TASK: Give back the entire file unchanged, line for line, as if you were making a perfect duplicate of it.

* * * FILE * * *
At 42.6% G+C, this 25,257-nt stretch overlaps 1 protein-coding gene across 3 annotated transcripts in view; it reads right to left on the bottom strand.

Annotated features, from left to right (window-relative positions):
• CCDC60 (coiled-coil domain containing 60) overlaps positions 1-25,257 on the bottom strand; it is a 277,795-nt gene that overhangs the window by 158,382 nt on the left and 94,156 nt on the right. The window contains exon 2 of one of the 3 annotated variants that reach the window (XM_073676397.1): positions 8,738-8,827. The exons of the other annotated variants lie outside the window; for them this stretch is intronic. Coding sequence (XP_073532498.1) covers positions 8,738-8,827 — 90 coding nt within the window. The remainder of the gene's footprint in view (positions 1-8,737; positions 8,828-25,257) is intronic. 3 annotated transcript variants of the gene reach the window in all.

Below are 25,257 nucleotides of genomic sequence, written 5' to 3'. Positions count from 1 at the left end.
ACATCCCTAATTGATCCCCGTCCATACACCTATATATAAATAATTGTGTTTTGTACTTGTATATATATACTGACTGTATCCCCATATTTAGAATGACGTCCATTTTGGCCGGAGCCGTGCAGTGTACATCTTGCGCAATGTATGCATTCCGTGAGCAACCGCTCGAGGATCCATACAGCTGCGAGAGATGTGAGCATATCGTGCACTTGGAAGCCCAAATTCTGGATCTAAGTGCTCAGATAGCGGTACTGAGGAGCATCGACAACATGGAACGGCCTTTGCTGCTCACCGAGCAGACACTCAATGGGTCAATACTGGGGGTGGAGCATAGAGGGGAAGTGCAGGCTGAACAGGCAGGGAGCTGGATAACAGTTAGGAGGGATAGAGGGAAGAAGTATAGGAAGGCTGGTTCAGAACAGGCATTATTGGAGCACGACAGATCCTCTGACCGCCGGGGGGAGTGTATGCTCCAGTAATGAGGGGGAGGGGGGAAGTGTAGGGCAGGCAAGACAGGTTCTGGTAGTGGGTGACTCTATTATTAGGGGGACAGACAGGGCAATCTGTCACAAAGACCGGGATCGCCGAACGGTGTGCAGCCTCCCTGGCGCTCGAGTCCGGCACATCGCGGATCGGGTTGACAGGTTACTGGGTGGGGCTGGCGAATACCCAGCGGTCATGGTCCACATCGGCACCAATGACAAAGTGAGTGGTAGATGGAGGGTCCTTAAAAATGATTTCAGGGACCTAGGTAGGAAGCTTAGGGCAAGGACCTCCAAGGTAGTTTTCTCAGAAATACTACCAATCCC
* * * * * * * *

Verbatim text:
At 42.6% G+C, this 25,257-nt stretch overlaps 1 protein-coding gene across 3 annotated transcripts in view; it reads right to left on the bottom strand.

Annotated features, from left to right (window-relative positions):
• CCDC60 (coiled-coil domain containing 60) overlaps positions 1-25,257 on the bottom strand; it is a 277,795-nt gene that overhangs the window by 158,382 nt on the left and 94,156 nt on the right. The window contains exon 2 of one of the 3 annotated variants that reach the window (XM_073676397.1): positions 8,738-8,827. The exons of the other annotated variants lie outside the window; for them this stretch is intronic. Coding sequence (XP_073532498.1) covers positions 8,738-8,827 — 90 coding nt within the window. The remainder of the gene's footprint in view (positions 1-8,737; positions 8,828-25,257) is intronic. 3 annotated transcript variants of the gene reach the window in all.

Below are 25,257 nucleotides of genomic sequence, written 5' to 3'. Positions count from 1 at the left end.
ACATCCCTAATTGATCCCCGTCCATACACCTATATATAAATAATTGTGTTTTGTACTTGTATATATATACTGACTGTATCCCCATATTTAGAATGACGTCCATTTTGGCCGGAGCCGTGCAGTGTACATCTTGCGCAATGTATGCATTCCGTGAGCAACCGCTCGAGGATCCATACAGCTGCGAGAGATGTGAGCATATCGTGCACTTGGAAGCCCAAATTCTGGATCTAAGTGCTCAGATAGCGGTACTGAGGAGCATCGACAACATGGAACGGCCTTTGCTGCTCACCGAGCAGACACTCAATGGGTCAATACTGGGGGTGGAGCATAGAGGGGAAGTGCAGGCTGAACAGGCAGGGAGCTGGATAACAGTTAGGAGGGATAGAGGGAAGAAGTATAGGAAGGCTGGTTCAGAACAGGCATTATTGGAGCACGACAGATCCTCTGACCGCCGGGGGGAGTGTATGCTCCAGTAATGAGGGGGAGGGGGGAAGTGTAGGGCAGGCAAGACAGGTTCTGGTAGTGGGTGACTCTATTATTAGGGGGACAGACAGGGCAATCTGTCACAAAGACCGGGATCGCCGAACGGTGTGCAGCCTCCCTGGCGCTCGAGTCCGGCACATCGCGGATCGGGTTGACAGGTTACTGGGTGGGGCTGGCGAATACCCAGCGGTCATGGTCCACATCGGCACCAATGACAAAGTGAGTGGTAGATGGAGGGTCCTTAAAAATGATTTCAGGGACCTAGGTAGGAAGCTTAGGGCAAGGACCTCCAAGGTAGTTTTCTCAGAAATACTACCAATCCC